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The Power of Speech and its Great Responsibility

Updated: Oct 18, 2022




“The right to free speech is more important than the content of the speech”

— Voltaire


From all the present foundations of modern society, its most fundamental hallmark is the presence of free speech, and the subsequent right to wield it. From toppling oppressive regimes to starting or ending wars—the power of speech is unparalleled. But speech is more than simply a power to be tapped into. It represents the deep intricacies of a society—its values, its ideals and its principles, and its problems—its prejudice, its discrimination and its systemic inequalities. Other freedoms have limitations, for example, the freedom of assembly and associations can be suspended in times of crisis. Does that mean freedom of speech can have limitations on its use? If so, what limitations? Who decides or enforces them?


First, I look at what speech can be harmful.


The term “hate speech,” while lacking a universally accepted definition, generally refers to any offensive discourse which targets an individual or a group of individuals based on inherent characteristics such as race, religion, sex, gender, etc. Why is hate speech so specially defined? When hate speech is targeted toward a certain group/individual, there occur very tangible and observable effects on the group/individual. While this could occur to any hate speech recipient, these effects are most often only seen among marginalized groups.


(TW)

A most recent example is that of Andrew Tate, a professional kickboxer turned internet celebrity, who was recently banned from several social media platforms for violating their community guidelines. Tate has historically made overtly sexist and problematic remarks such as:

  • Victim-blaming: saying #MeToo victims to “bear some responsibility”

  • Promoting violence against women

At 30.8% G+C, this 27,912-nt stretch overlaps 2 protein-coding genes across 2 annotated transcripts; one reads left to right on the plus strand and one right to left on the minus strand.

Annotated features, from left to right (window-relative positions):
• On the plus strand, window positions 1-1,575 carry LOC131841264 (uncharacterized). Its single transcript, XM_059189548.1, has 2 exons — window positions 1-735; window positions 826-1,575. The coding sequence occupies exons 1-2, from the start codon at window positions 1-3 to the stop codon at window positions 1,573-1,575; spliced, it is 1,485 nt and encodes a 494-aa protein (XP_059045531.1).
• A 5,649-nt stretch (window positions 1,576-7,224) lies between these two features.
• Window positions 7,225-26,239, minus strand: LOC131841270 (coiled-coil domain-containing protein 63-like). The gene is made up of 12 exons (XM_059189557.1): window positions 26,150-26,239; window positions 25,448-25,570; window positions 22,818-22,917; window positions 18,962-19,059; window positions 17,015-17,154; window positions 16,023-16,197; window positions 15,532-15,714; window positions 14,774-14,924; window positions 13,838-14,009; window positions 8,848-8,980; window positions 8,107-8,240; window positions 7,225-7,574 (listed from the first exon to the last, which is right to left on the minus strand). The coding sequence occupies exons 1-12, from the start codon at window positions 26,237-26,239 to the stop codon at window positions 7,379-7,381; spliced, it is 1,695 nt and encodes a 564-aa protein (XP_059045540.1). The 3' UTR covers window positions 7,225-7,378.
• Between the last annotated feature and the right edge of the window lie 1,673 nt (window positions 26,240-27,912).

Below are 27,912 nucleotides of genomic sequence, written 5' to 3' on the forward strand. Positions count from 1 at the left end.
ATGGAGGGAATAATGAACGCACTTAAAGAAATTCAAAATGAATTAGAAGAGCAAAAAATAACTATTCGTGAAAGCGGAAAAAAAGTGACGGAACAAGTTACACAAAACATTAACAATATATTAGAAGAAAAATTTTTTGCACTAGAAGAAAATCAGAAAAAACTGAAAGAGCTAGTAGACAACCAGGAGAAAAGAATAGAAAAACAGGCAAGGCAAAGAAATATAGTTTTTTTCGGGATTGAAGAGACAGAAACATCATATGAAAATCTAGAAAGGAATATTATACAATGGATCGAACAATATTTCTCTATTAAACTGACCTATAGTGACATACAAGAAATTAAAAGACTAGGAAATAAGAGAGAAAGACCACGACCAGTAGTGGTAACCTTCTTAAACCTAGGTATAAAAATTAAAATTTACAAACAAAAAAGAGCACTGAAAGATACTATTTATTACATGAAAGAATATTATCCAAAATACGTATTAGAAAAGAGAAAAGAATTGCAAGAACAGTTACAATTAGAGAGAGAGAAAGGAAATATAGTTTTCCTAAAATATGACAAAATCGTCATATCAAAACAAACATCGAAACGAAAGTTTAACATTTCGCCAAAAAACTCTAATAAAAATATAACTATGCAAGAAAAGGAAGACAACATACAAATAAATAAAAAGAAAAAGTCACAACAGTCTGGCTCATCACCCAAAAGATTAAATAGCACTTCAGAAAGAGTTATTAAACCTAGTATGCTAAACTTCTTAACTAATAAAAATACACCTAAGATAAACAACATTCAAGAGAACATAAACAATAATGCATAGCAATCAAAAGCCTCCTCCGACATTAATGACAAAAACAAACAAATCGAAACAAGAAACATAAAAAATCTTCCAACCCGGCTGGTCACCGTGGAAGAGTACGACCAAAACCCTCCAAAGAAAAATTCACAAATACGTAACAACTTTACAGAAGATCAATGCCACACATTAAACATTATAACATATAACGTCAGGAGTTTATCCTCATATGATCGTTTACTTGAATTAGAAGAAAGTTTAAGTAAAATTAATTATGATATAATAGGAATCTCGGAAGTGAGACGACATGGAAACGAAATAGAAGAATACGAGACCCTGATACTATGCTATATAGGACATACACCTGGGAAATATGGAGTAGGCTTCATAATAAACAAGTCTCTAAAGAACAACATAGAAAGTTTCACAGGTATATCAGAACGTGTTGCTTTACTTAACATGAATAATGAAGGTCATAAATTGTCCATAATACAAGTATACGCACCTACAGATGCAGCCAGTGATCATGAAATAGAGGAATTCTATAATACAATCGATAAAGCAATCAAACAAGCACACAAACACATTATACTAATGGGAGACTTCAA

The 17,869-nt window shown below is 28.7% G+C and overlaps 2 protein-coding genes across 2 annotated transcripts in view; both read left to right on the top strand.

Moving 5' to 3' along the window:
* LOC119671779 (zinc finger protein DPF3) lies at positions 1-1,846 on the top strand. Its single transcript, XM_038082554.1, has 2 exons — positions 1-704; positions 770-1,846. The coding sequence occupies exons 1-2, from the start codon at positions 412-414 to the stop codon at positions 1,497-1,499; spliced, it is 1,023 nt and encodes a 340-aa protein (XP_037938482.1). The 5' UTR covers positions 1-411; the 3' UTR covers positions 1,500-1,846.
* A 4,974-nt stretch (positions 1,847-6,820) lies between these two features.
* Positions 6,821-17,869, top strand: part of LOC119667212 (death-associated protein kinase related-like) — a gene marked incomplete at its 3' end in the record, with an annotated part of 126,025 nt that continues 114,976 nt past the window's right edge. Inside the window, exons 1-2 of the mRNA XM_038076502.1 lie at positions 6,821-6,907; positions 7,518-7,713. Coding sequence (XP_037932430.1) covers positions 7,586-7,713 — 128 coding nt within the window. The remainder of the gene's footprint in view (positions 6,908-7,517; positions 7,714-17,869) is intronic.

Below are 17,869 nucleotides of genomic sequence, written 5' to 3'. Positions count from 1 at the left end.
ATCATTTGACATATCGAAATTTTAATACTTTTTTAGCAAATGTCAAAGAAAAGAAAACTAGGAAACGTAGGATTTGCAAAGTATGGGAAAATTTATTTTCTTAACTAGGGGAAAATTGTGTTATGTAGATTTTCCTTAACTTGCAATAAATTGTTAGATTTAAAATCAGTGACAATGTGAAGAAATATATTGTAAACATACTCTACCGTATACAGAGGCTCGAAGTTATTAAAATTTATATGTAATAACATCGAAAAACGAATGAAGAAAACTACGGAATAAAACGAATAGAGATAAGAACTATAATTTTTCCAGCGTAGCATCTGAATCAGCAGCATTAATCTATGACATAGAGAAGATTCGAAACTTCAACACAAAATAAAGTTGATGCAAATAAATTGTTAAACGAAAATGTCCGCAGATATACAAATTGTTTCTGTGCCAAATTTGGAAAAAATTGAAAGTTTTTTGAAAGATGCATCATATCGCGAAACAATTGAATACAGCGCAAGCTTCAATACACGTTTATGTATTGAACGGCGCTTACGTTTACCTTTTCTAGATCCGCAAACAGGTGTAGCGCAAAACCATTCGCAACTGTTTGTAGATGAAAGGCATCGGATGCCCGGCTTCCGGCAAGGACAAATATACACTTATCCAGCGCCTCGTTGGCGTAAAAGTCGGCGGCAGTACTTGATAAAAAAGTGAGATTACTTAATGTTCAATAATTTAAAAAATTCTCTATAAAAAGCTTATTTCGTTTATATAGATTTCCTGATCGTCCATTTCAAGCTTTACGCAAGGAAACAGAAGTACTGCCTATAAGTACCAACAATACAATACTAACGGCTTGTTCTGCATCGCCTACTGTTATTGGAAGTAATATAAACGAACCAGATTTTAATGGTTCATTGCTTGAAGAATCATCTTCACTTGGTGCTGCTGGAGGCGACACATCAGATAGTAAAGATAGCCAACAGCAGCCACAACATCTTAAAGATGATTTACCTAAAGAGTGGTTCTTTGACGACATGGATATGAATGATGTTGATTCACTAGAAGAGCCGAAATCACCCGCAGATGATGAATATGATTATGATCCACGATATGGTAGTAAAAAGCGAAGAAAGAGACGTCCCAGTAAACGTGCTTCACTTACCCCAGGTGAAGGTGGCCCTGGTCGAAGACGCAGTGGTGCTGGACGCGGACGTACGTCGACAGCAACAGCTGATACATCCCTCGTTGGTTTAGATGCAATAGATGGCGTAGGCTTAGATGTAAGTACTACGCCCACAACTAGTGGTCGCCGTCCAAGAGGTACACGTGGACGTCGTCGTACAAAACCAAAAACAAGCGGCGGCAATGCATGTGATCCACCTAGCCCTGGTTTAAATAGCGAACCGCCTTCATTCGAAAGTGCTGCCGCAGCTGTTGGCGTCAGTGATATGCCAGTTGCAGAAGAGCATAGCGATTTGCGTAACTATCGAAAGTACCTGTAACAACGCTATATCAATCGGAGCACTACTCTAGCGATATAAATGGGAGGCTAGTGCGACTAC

• Claiming women have “no innate responsibility or honour”

  • Claiming 40% of his reason to move to Romania was to do with more relaxed sexual assault laws

In addition to above mentioned instances, Tate also has had a history of promoting hegemonic and toxic masculinity ideas and violence.


Supporters of Andrew Tate often claim that his words are “humour”, or at the very least, are just words, and are hence protected by the freedom of speech offered around the world. In making these arguments, it is important to take note of the very real harm caused by problematic speech as highlighted above.

Sexist humour can “directly harm women by eliciting depression, eating disorders, disruption of focused attention, appearance anxiety, and body shame.” It can also incite discrimination from others—in the Tate example, several reports of teachers noticing misogynistic behaviour from middle or high school students with direct references to Tate’s content have been made. This is not mere “offense”—women exposed to sexually objectifying media showed negative self-focus to an extent which disrupted attention and reduced performance on other cognitive tasks—which can be a differentiating factor between getting a certain job, degree or any other goal.